The surplus came as a surprise, as analysts in a Reuters poll projected Canada would have a C$1.60 billion trade deficit (U.S. $1.21 billion) for the month.
The country’s global merchandise trade balance moved from a C$1 billion deficit in October 2016 to a C$526 million surplus in November 2016.
Canada’s exports rose 4.3 percent month-over-month in November 2016 to C$45.6 billion, driven by increased exports of metal and non-metallic mineral products, and record exports to non-U.S. countries, Statistics Canada said. “Exports to China were up 11.1 percent to C$2.0 billion in November, mostly on higher exports of coal,” Statistics Canada said. “Exports to South Korea, Brazil and Japan also increased in November.”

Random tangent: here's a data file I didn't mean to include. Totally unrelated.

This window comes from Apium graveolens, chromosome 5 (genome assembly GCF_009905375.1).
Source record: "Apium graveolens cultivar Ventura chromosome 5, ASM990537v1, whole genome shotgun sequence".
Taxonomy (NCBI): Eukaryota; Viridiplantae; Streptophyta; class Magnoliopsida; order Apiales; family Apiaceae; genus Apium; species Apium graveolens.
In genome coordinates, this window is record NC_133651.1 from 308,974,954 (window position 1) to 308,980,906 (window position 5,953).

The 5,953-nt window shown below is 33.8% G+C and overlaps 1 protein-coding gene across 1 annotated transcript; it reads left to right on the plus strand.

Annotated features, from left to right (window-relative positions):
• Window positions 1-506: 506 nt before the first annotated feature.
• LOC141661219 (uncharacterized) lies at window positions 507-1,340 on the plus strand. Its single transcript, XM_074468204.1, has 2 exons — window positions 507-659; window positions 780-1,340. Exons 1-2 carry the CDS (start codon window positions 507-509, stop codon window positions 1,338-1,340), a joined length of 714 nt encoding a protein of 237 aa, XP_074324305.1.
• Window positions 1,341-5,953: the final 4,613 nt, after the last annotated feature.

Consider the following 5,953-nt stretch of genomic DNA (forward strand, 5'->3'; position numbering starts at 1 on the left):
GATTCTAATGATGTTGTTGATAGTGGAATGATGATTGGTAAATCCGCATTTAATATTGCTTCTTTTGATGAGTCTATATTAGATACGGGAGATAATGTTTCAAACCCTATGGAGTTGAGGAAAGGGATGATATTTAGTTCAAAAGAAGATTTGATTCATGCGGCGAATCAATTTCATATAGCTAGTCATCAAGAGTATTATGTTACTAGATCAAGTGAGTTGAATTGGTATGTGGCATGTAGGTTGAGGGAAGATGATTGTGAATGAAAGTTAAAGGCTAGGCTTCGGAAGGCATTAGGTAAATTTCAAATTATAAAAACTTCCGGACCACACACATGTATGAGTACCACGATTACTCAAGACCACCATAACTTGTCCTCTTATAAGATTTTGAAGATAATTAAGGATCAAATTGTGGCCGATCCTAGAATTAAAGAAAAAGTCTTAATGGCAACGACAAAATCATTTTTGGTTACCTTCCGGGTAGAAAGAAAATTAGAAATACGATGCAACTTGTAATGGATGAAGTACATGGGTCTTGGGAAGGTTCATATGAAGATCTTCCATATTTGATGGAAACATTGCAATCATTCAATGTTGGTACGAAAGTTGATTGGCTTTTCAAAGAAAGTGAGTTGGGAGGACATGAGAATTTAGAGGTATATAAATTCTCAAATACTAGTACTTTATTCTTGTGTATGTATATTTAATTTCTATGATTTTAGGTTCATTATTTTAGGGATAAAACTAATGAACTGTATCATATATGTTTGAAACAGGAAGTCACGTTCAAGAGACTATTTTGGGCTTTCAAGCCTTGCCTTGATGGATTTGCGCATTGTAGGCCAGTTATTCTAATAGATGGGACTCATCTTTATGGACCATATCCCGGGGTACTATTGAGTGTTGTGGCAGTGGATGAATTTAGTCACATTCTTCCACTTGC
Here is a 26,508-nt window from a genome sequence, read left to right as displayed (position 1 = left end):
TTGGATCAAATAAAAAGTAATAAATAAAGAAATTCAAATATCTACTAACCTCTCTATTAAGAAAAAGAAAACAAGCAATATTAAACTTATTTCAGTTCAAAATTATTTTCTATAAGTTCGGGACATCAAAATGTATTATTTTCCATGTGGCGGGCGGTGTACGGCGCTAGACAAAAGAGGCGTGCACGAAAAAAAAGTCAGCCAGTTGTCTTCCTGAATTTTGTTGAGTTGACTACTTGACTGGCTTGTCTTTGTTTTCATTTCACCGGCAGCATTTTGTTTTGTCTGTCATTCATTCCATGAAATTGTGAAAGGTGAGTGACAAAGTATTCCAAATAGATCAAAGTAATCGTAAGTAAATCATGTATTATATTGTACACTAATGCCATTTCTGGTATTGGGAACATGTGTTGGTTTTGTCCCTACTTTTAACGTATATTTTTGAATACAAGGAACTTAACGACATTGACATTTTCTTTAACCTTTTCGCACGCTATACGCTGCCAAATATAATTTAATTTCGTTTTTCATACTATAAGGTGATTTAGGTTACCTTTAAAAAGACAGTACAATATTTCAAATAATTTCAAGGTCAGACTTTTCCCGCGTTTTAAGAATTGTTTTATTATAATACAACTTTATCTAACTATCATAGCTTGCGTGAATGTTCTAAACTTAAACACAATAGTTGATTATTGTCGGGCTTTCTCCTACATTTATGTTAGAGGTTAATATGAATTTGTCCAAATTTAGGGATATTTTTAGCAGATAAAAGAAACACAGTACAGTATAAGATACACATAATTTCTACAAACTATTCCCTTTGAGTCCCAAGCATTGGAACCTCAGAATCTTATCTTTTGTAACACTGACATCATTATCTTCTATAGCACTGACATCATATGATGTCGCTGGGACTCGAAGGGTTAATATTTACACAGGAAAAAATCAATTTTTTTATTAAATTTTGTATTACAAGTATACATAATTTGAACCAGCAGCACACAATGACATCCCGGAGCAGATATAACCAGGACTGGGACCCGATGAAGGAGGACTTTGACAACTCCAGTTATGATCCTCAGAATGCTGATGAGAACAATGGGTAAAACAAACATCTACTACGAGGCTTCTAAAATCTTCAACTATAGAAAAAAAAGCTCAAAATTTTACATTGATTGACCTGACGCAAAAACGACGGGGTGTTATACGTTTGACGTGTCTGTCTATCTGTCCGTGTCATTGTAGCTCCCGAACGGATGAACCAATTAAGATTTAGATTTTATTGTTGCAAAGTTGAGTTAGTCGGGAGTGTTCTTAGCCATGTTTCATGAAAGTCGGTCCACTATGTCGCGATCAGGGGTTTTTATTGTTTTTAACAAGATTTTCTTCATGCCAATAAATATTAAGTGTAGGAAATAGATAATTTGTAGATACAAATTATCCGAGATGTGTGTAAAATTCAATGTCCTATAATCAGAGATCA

Meanwhile, imports for the month rose 0.7 percent from October 2016 to C$45.1 billion, mostly fueled by higher imports of energy products. Canada experienced an increased amount of crude oil imports from Norway, Algeria and Saudi Arabia. However, higher imports of energy products and consumer goods were mostly offset by a drop in imports of aircraft and other transportation equipment and parts, along with motor vehicles and parts.